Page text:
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British Gas to increase electricity prices by 12.5% next month

For a typical household on dual fuel, the average annual bill will increase by 7.3 per cent or £76

Josie Cox
Business Editor
Tuesday 01 August 2017 08:14 BST
British Gas’s move follows a string of similar announcements earlier this year from EDF Energy, SSE, E.On, nPower and Scottish Power
British Gas’s move follows a string of similar announcements earlier this year from EDF Energy, SSE, E.On, nPower and Scottish Power (PA)

British Gas has announced that it will next month ramp up the price of electricity, prompting calls for greater regulation amid fears that a fresh round of increases could hit households this winter.

The company, which is owned by Centrica, said that it was leaving gas prices unchanged but that its standard electricity tariff will rise by 12.5 per cent from 15 September.

For a typical household on dual fuel, the average annual bill will therefore increase by 7.3 per cent or £76, affecting over three million customers.

British Gas last raised prices in November 2013 and chief executive Mark Hodges said on Tuesday that some costs had risen steadily since then, including “government policies to subsidise renewable energy, social levies, delivery to customers’ homes, and the nationwide smart metering programme”.

“We held off increasing prices for many months longer than most suppliers in order to protect our customers from rising costs, so it is a difficult decision to have to announce an increase in electricity prices,” he said.

British Gas’s move follows a string of similar announcements earlier this year from EDF Energy, SSE, E.On, nPower and Scottish Power – which together make up the big six UK suppliers – and consumer groups and energy experts had broadly expected the increase. But many said that the announcement had been ill-timed and underscores that the energy market is getting out of control.

“Energy firms should treat all their customers fairly and we’re concerned this price rise will hit many people already on poor-value tariffs,” a spokesperson for the Department for Business, Energy and Industrial Strategy said.

“Government policy costs make up a relatively small proportion of household energy bills. Wholesale prices are the bigger portion of household bills and are coming down.”

Business and Energy Secretary Greg Clark wrote to regulator Ofgem in June asking what action it intended to take to safeguard customers on the poorest value tariffs and the future of the standard variable tariff. Since then, Ofgem has committed to taking action, saying that it would consult with consumer experts to develop ways of safeguarding tariffs.

“We want to see rapid progress on this commitment and are ruling nothing out,” the spokesperson for the Department said on Tuesday.

Martin Lewis of consumer website commented that while British Gas’s price freeze over recent years had given consumers “a little respite” it had also lead to “a false sense of security” and encouraged people to believe that it might not move on prices.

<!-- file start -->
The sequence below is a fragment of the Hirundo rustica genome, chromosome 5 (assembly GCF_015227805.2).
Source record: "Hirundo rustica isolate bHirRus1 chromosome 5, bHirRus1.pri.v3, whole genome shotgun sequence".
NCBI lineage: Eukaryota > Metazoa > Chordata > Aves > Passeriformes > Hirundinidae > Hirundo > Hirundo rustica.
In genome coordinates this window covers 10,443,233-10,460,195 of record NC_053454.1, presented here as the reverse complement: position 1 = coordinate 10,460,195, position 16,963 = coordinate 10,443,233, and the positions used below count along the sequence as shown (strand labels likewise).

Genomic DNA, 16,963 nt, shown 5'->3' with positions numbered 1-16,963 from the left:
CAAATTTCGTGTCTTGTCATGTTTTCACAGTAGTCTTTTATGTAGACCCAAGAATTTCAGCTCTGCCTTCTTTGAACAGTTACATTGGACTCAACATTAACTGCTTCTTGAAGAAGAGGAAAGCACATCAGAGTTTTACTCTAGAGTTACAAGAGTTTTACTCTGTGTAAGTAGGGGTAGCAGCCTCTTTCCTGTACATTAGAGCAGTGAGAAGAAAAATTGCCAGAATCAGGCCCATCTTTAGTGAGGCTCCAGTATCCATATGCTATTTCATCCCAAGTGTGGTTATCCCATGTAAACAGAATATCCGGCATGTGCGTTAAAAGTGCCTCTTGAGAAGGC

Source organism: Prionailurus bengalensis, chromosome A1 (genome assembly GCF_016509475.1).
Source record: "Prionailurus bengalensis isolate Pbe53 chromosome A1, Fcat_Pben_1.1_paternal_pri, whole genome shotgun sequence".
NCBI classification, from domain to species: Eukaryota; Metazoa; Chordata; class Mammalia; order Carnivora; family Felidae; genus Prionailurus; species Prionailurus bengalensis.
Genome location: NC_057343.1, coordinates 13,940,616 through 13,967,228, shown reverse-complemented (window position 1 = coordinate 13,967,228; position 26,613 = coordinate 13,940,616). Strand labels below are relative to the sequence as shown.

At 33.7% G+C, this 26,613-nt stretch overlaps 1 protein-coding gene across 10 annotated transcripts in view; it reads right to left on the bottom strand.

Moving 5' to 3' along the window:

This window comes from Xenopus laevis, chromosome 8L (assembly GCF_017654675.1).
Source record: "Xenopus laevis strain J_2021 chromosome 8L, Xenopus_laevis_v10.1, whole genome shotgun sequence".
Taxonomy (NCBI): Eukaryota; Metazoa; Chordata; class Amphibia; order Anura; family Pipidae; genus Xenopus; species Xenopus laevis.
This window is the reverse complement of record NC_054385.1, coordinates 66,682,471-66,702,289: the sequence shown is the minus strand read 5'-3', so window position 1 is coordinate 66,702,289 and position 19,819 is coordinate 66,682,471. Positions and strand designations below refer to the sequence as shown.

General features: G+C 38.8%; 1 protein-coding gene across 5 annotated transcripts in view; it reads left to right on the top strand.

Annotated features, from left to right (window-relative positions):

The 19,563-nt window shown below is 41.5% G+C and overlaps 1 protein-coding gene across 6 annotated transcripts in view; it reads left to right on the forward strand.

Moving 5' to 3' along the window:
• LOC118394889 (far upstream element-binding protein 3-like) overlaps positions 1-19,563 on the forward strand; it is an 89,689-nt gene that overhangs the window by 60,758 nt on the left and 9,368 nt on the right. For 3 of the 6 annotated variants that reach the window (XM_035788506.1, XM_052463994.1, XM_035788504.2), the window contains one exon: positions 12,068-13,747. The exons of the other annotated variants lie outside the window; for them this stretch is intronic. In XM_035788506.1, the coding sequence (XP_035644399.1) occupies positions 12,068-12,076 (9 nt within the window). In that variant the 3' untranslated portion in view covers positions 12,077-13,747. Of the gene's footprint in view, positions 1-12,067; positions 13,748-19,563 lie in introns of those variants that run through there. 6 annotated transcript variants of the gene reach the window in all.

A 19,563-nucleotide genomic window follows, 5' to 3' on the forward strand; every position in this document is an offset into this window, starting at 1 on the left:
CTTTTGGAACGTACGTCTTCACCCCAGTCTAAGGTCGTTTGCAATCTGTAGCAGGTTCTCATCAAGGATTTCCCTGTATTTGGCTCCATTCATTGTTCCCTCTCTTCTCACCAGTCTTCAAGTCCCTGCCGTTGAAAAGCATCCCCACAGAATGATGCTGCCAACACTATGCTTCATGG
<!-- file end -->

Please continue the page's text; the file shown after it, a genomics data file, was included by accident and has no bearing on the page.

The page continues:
“Customers who waited to switch may now have missed out on some of the cheaper tariffs that were available back then and could end up paying more,” said Hannah Maundrell, editor-in-chief of

Peter Earl, head of energy at, said that “the big loser is, once again, the hard-pressed British consumer”.

“Loyalty in the energy market does not pay. It is an indication of a dysfunctional market that savvy customers willing to take action can save over £290 simply by switching provider,” he said.

Energy price rises will deal a blow to consumers who are already battling negative real wages and a jump in inflation.

Justin Halpin, a 30-year old restaurant consultant from Daybrook in Nottinghamshire, said that he is concerned that people will have to “rack up debts in order to pay their bills” over the coming winter.

“In my opinion people shouldn’t have to choose between a cold home or debt,” he said. “These drastic price hikes will cause a great deal of stress to many people already living hand to mouth.”

Ahead of June’s general election Theresa May pledged to introduce overarching price controls on energy bills but later Greg Clark confirmed that only 2.6 million poorer families who qualify for the so-called Warm Home Discount would be helped – not the 17 million promised on the campaign trail.

That particularly angered campaign groups after a report published by the independent Committee on Climate Change, showed that government policies driving energy efficiency improvements had overall led to lower energy bills for the average UK household.

It showed that suppliers can buy energy on a rolling basis, and that many large suppliers do so up to two years in advance. Separately, Ofgem figures have shown that the main cost of supplying a typical domestic customer is actually 4 per cent lower than it was in January 2015.

“Customers of all large energy firms have now seen their bills rise this year so it is clear that something needs to change,” said Gillian Guy, chief executive of Citizens Advice.

“British Gas has in recent years been offering one of the less expensive standard variable tariffs from a larger firm, but today’s price rise will close this gap and hit long standing customers hardest. This price rise has been issued despite costs for energy firms dropping in recent months,” she added.

Separately on Tuesday, Centrica reported a 4 per cent year-on-year fall in adjusted operating profit to £816m and announced that it had lost 485,000 customers since May, bringing total customer losses this year to 746,000.

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